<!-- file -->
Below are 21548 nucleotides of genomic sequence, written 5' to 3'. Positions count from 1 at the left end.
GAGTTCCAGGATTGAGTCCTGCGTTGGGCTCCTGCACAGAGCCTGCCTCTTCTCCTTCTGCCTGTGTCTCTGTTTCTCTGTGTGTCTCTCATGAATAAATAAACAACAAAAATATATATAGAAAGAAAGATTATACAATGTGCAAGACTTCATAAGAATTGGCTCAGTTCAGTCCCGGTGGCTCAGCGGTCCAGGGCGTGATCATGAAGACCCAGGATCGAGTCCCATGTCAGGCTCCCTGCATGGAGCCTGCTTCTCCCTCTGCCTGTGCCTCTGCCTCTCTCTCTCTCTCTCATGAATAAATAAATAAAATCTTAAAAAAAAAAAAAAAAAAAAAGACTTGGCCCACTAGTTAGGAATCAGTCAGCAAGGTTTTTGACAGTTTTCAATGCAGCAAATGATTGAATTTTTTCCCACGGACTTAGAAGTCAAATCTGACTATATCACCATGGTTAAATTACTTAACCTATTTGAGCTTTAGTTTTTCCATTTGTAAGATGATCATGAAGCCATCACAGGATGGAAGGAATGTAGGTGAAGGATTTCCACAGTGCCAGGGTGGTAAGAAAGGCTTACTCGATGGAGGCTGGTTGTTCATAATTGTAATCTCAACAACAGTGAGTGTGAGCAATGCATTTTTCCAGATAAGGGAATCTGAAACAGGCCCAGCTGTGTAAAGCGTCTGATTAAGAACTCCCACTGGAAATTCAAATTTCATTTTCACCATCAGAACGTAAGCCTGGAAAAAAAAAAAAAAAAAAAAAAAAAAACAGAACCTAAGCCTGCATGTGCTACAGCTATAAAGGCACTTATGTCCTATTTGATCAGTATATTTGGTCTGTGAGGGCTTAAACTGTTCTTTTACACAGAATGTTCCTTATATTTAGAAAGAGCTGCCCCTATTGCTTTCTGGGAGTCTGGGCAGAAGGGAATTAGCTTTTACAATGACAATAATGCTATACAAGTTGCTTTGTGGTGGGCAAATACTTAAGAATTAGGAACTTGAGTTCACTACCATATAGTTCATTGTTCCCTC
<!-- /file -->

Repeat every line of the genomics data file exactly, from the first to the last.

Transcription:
Below are 21548 nucleotides of genomic sequence, written 5' to 3'. Positions count from 1 at the left end.
GAGTTCCAGGATTGAGTCCTGCGTTGGGCTCCTGCACAGAGCCTGCCTCTTCTCCTTCTGCCTGTGTCTCTGTTTCTCTGTGTGTCTCTCATGAATAAATAAACAACAAAAATATATATAGAAAGAAAGATTATACAATGTGCAAGACTTCATAAGAATTGGCTCAGTTCAGTCCCGGTGGCTCAGCGGTCCAGGGCGTGATCATGAAGACCCAGGATCGAGTCCCATGTCAGGCTCCCTGCATGGAGCCTGCTTCTCCCTCTGCCTGTGCCTCTGCCTCTCTCTCTCTCTCTCATGAATAAATAAATAAAATCTTAAAAAAAAAAAAAAAAAAAAAGACTTGGCCCACTAGTTAGGAATCAGTCAGCAAGGTTTTTGACAGTTTTCAATGCAGCAAATGATTGAATTTTTTCCCACGGACTTAGAAGTCAAATCTGACTATATCACCATGGTTAAATTACTTAACCTATTTGAGCTTTAGTTTTTCCATTTGTAAGATGATCATGAAGCCATCACAGGATGGAAGGAATGTAGGTGAAGGATTTCCACAGTGCCAGGGTGGTAAGAAAGGCTTACTCGATGGAGGCTGGTTGTTCATAATTGTAATCTCAACAACAGTGAGTGTGAGCAATGCATTTTTCCAGATAAGGGAATCTGAAACAGGCCCAGCTGTGTAAAGCGTCTGATTAAGAACTCCCACTGGAAATTCAAATTTCATTTTCACCATCAGAACGTAAGCCTGGAAAAAAAAAAAAAAAAAAAAAAAAAAACAGAACCTAAGCCTGCATGTGCTACAGCTATAAAGGCACTTATGTCCTATTTGATCAGTATATTTGGTCTGTGAGGGCTTAAACTGTTCTTTTACACAGAATGTTCCTTATATTTAGAAAGAGCTGCCCCTATTGCTTTCTGGGAGTCTGGGCAGAAGGGAATTAGCTTTTACAATGACAATAATGCTATACAAGTTGCTTTGTGGTGGGCAAATACTTAAGAATTAGGAACTTGAGTTCACTACCATATAGTTCATTGTTCCCTC